LOS ANGELES — The Clippers took a timeout a little past midway through the fourth quarter, with Ty Lue putting together a game plan held together by duct tape, a resurgent superstar and probably the Almighty against a Phoenix Suns team he desperately wanted to exploit.
Russell Westbrook was continuing his unexpected rebirth, an exhausting whirling dervish on both ends. But across the way, Kevin Durant, Devin Booker and Chris Paul were hitting shot after shot to help the favored Suns pull away to take a 3-1 lead in the first round of the NBA playoffs with a 112-100 win at Crypto.com Arena on Saturday afternoon.
Westbrook wasn’t alone, but had to shoulder a burden of leadership no one would’ve expected when the Clippers picked him up off the following his trade to the Utah Jazz and eventual buyout.
“I try to instill confidence in our guys,” Westbrook said following his 37-point, 6-rebound, 4-assist performance. “As part of leadership, you got to make sure you rally around the guys you have. Try to instill confidence in them through the toughest moment. Not when things are going well, but the toughest moments.”
Westbrook was a gamble that unexpectedly paid off, answering questions about his future in the NBA. If this version was paired with one — just one — of their injured superstars, this series and these playoffs could look a lot different.
“Our margin for error is very slim,” Lue said. “You don’t want to lose at this point. I’m more mad than they are, for a couple reasons. We feel like we let two get away, but they’re a great team, great players, great coaches.”
The margin being slim sits on the lip of a bold move that hasn’t worked out.
With the Clippers taking on Kawhi Leonard and Paul George in free agency some four years ago, the NBA world was turned upside down. In the minds of so many, it was supposed to be them on the other side of this — superstar power overshadowing a group of try-hards doing their very best, playing above their heads yet watching deficits increase as critical moments of playoff games approach.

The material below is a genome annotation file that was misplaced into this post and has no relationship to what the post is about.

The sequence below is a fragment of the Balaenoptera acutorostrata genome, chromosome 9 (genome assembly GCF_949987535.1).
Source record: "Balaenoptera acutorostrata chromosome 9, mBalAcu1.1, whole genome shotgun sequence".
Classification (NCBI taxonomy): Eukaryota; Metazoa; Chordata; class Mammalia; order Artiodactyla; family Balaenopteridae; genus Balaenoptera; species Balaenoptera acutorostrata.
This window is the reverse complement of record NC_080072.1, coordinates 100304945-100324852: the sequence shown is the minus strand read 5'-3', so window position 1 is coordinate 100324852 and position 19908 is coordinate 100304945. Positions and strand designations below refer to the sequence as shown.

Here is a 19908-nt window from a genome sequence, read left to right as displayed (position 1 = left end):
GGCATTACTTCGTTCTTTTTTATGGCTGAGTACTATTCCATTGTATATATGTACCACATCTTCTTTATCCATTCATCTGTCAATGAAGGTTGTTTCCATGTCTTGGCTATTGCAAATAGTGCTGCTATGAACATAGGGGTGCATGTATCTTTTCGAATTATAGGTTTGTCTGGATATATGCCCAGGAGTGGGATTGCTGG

It’s been anything but, and the Clippers are one loss away from having to truly reevaluate their entire plan after so many near-misses and what-ifs. That’s what their brand has become on some levels, despite their best efforts to turn the tide.
It wasn’t so much that the Clippers were in the shadow of arguably the biggest tidal wave in sports, the Lakers. It was also striking that they barely could put together their own footprint in the NBA landscape despite the attractive real estate.
So when Leonard and George, both with injury histories, wanted to come, they had to jump at it. Again, they had to take this chance.
A pair of two-way wings very much near the top of their individual games in a league that values the position more than any other? Two players who could play off each other seamlessly because there was an established pecking order going in that Leonard would be the first option and closer and George would be the all-everything swingman comfortable in the second spot.
But so far, the two have sat more games than they’ve played. Every year the dynamic Leonard has started a Clippers season in uniform, there’s been the quiet belief that maybe the Clipper curse would be snapped, that they’d take center stage — not just in Los Angeles but in the NBA world.
Leonard was again in street clothes for Game 4 of the Clippers’ series against the Suns, having played two tantalizingly excellent games and sitting the last two with a right knee sprain. Initially termed a day-to-day injury, there’s no timetable for his return. With the Clippers one game away from elimination, it’s hard to predict a miraculous return to help pull his team from the depths.